Tuesday, September 29, 2009

Rethinking "Letter of the Week" and Our Approach to Early Childhood Instruction

I was just visiting with a friend of mine, Molly King, a new employee at our local quality care enhancement provider here in Huntsville, AL. She was sharing a few ideas with me about how important it is to "relate to the level" of our students and not instruct like the elementary school teacher. Wow, it was a "light bulb", "what a great idea" moment.

Here are a few thoughts from that conversation:

1) Whenever we think "teaching" and "learning" on the preschool level, it should always be integrated into real life interaction and play. Please no flashcards or black master worksheets! Those may make teaching easy for you but they are not an effective way to approach true learning with preschool children.

2) All over the Internet is the latest, "greatest" fad - teach your baby to read. Expecting an infant to be able to do more than "parrot" back to you is ridiculous for this reason: it ignores the developmental spectrum through which children must travel before they are ready for a complex mental process like conventional reading. Reading, after all, is not word recognition, although that might be a part of it. Reading is gaining meaning from text.

Would you take a baby who had never been near the water and throw it in the 6 foot deep end of the pool? Of course not! That's what you do when you throw a baby into "reading" without the foundational concepts so critical and integral to becoming a conventional reader.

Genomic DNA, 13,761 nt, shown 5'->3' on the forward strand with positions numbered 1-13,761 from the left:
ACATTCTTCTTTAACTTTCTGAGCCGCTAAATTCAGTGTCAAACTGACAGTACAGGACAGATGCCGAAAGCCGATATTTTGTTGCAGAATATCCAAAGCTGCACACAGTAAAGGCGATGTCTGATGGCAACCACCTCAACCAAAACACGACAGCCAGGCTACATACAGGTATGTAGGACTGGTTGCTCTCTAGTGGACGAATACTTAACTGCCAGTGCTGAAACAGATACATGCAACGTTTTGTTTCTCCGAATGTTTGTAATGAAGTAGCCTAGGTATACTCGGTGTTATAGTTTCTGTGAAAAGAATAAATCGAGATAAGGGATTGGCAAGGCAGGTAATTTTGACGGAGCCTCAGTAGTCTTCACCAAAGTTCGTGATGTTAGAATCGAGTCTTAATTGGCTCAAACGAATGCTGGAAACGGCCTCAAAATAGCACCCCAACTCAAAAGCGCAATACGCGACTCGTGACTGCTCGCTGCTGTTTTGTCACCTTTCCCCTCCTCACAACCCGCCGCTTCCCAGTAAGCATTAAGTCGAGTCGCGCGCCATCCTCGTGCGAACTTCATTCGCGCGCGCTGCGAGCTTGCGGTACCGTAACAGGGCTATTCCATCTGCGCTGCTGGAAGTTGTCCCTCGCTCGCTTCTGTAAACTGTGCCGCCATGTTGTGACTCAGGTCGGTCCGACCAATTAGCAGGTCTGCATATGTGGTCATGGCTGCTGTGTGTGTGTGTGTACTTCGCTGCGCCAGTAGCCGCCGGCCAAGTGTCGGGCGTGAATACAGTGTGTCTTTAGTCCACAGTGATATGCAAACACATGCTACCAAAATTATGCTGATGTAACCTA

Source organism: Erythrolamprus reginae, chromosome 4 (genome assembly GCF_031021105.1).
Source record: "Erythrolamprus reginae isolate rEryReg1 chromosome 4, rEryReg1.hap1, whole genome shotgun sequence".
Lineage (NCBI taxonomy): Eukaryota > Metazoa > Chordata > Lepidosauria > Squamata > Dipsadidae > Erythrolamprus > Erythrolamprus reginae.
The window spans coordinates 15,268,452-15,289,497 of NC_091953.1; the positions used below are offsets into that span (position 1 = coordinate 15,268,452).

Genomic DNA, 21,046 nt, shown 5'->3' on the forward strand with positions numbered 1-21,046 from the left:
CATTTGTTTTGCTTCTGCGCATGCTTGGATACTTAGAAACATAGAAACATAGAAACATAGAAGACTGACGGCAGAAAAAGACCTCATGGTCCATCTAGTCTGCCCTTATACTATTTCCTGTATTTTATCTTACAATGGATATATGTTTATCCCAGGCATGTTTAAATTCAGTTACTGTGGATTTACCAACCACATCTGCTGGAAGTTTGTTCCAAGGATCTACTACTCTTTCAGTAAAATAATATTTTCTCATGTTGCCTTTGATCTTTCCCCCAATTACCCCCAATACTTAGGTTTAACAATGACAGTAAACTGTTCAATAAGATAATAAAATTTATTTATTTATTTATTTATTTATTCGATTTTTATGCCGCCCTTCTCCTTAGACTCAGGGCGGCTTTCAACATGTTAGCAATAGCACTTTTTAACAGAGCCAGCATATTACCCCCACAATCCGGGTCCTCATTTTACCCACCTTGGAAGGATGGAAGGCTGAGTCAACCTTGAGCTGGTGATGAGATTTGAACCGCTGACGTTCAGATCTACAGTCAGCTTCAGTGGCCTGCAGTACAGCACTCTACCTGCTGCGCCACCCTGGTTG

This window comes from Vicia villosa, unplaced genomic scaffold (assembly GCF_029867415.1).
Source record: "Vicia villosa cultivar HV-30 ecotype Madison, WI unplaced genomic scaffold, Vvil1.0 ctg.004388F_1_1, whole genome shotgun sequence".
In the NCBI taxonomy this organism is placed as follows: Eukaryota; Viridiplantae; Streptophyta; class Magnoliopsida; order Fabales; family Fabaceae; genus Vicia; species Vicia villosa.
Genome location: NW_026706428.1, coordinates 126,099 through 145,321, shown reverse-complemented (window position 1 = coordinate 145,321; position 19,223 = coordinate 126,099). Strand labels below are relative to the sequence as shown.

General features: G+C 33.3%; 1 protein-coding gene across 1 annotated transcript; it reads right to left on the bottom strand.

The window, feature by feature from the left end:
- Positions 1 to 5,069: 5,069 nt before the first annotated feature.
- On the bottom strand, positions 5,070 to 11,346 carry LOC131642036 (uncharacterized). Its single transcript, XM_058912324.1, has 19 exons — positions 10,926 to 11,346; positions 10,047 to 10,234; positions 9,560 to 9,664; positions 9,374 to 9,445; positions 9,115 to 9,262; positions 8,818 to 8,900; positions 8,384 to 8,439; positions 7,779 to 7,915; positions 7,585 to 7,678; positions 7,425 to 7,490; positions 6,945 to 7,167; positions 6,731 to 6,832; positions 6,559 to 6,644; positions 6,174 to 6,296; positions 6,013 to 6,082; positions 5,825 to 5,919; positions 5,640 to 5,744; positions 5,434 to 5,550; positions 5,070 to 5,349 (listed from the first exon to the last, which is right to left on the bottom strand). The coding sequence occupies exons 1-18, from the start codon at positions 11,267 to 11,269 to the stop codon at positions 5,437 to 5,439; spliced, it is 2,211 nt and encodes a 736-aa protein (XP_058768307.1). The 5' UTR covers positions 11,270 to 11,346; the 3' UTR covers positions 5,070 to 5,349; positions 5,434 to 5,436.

3) Instead, think conversation, reading aloud and sharing stories, and play (intentionally planned and encouraged by you but seen by the child as a simple, fun interaction with their world). Children learn best through play and, as preschool educators, we can dive in with them, be attentive to natural opportunities for teaching to occur and see the light bulbs go on.

Here's an example: the other day I was observing in a preschool classroom. An unfamiliar noise (the sound of a tape player bleeping) went off in another part of the room. The child in front of me said, "What's that?" I said, "Let's go investigate!" She looked at me as if to say, "I don't know what you mean." So I expanded my language to say, "The word 'investigate' means to closely inspect, check things out, find out what is behind, in our case, the noise we heard." When I saw the hint of understanding, I continued, "what could we use to investigate that sound? - our eyes, our ears,our brain?" We quickly grabbed a funnel (for cupping to our ear for better hearing) and a pair of toy binoculars (for closely looking) from the science center where we were. We were off to see what the noise was and where it came from.